The professional wrestling star Macho Man Randy Savage had multiple reigns as a WWE (then WWF) and WCW champion. He was widely recognized for his colorful fashion and signature cowboy hat. He was 58. | Full obituary

Notable deaths of 2010  ()
The Hall of Famer was one of baseball’s premier home-run hitters. Known for his towering drives, Killebrew hit 573 homers in 22 seasons that included an American League pennant with the Minnesota Twins in 1965 and a most valuable player award in 1969. One manager said he could hit the ball out of any park, “including Yellowstone.” He was 74. Full obituary

Notable deaths of 2010 (File photo)
The Hall of Fame fullback with the San Francisco 49ers was nicknamed ‘the Jet’ because of his speed. He became the first player to rush for 1,000 yards in back-to-back seasons. He was 84. Full obituary

Notable deaths of 2010 (Associated Press)
The legendary Norwegian runner became the face of the New York City Marathon, winning the race nine times. She also set four marathon world records. She was 57. Full obituary

Notable deaths of 2010 (Roald Berit / AFP/Getty Images)
Duke Snider, an eight-time All-Star, was a Dodger in Brooklyn and Los Angeles. One of the “Boys of Summer,” he helped the team to Brooklyn’s only World Series title as well as six National League championships. He was 84. Full obituary

Notable deaths of 2010 (Associated Press)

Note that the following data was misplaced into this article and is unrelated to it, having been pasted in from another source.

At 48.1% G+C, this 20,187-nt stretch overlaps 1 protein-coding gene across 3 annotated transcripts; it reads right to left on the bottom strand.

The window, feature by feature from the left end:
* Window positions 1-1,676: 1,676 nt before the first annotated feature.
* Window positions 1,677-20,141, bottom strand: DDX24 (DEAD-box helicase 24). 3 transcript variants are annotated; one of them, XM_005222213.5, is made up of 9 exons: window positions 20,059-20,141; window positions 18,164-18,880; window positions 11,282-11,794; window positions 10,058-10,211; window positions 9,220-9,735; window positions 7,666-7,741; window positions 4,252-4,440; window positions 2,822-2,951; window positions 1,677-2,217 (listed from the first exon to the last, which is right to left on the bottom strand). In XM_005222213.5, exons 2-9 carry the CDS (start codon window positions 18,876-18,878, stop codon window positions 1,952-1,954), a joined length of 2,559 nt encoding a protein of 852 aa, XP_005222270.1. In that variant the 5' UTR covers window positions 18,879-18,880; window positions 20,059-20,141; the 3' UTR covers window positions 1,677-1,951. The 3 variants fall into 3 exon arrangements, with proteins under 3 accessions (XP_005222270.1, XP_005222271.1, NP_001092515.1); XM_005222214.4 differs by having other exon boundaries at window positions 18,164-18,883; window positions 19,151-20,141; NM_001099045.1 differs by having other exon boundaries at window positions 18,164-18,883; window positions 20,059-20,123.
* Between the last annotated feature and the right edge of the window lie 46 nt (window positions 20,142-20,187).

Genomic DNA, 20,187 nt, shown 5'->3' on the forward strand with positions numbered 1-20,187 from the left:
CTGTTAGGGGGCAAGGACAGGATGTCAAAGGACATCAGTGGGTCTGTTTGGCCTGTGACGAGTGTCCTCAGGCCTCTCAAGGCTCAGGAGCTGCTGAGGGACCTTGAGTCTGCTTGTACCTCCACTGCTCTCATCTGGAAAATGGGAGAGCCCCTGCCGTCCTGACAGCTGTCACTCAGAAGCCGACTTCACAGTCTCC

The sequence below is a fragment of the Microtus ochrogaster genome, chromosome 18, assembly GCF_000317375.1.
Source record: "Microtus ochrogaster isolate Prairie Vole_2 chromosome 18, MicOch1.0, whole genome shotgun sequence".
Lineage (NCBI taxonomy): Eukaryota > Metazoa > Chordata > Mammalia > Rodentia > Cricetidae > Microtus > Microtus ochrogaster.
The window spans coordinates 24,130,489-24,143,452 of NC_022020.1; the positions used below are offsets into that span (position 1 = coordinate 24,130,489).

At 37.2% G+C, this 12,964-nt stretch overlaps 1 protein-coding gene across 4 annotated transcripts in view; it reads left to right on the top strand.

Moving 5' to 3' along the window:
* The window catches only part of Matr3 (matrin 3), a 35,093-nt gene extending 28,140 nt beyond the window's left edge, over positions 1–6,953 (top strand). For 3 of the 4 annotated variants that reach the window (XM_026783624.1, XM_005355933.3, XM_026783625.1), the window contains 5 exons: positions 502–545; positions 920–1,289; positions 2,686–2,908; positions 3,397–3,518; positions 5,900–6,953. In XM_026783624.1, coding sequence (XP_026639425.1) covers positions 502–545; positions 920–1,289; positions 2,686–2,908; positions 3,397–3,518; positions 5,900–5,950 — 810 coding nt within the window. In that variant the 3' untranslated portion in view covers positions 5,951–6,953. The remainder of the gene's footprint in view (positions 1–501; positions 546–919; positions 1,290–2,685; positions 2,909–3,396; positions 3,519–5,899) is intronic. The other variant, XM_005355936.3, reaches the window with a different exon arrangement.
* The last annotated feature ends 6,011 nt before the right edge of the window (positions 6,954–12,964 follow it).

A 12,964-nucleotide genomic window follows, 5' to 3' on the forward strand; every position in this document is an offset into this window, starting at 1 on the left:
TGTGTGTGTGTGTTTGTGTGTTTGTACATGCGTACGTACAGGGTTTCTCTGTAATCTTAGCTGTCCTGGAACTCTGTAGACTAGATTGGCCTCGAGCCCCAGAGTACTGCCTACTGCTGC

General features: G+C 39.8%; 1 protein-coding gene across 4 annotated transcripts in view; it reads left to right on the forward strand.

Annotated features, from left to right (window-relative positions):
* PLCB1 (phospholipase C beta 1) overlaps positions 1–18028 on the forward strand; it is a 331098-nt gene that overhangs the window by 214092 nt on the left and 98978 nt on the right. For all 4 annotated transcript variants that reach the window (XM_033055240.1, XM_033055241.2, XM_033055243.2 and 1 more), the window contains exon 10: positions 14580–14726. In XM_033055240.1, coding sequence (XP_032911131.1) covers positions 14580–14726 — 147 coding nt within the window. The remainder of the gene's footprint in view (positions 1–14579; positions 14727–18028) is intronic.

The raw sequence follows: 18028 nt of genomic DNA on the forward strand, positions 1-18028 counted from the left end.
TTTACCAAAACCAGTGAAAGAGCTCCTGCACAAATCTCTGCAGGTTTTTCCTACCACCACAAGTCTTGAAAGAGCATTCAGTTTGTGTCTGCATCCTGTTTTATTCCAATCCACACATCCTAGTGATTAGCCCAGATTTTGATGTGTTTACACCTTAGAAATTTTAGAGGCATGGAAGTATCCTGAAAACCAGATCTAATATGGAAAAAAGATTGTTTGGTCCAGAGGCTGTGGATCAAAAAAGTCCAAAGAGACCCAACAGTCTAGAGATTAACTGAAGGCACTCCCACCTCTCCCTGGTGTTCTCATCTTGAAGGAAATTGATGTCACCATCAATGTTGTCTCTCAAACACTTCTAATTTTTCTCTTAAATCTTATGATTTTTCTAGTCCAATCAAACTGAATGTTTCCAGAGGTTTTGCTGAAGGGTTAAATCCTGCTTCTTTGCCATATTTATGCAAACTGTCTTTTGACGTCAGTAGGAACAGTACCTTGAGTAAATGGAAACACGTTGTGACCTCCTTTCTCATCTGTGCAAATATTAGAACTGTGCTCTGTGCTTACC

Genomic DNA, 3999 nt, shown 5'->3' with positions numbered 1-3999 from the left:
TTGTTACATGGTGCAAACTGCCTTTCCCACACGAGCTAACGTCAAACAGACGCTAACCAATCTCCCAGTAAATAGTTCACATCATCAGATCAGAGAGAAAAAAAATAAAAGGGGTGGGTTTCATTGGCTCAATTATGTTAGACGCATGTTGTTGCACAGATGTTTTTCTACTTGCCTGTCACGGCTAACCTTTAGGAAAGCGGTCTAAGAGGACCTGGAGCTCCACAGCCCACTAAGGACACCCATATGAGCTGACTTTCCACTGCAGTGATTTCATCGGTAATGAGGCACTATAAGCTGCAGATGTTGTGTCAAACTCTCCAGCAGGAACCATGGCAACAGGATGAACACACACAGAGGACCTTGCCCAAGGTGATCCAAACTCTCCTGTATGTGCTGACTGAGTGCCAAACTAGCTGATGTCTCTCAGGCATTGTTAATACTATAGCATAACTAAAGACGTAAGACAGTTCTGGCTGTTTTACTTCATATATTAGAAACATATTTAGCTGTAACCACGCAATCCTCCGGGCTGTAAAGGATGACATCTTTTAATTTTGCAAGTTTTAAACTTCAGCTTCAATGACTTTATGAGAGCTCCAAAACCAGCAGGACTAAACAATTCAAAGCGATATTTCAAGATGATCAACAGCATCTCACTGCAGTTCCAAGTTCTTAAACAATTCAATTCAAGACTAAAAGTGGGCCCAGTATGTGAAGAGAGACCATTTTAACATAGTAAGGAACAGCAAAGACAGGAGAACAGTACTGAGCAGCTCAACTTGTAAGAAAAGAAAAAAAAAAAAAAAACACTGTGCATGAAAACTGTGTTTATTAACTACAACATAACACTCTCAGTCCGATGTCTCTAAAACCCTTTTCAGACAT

Matson was an NFL Hall of Famer who played on some of the worst Rams teams. The Texas native blocked, caught passes and, early in his career, played defense as well as offense. Thanks to his Olympic-caliber speed -- he won two medals in the 1952 Helsinki Games -- he was known for his breakaway running with the ball. He was 80. Full obituary

Notable deaths of 2010 (Associated Press)
A Southern California surfing and snowboarding enthusiast, Allen brought standards to surf and snowboard cultures, coaching Orange County high school surfing teams and establishing an organization to oversee snowboarding contests. He was 74. Full obituary (Peter Townend Collection)
Grannis photographs documented California surf culture of the 1960s and ‘70s. His images helped popularize and immortalize the sport -- and the life behind it -- at a crucial point in its history. “His photos captured the real thing,” wrote surfing journalist Steve Barilotti. He was 93. Full obituary (Glenn Koenig / Los Angeles Times)
The spiritual father of the U.S. fitness movement, LaLanne opened what’s believed to be the country’s first health club in Oakland in 1936. In the ‘50s he started a TV exercise show geared toward housewives, and he sold a popular line of exercise equipment, supplements and health food. He was 96. Full obituary (File photo)
Dave Duerson, 50, a four-time Pro Bowl safety who played on Super Bowl winners with the Chicago Bears and New York Giants, killed himself on Feb. 18, 2011, at his home in Sunny Isles Beach, Fla. He had struggled with a brain disease linked to repeated hits to the head and, prior to his suicide, had asked that his brain be studied after death for signs of damage. He was 50. Full obituary  (Chicago Tribune)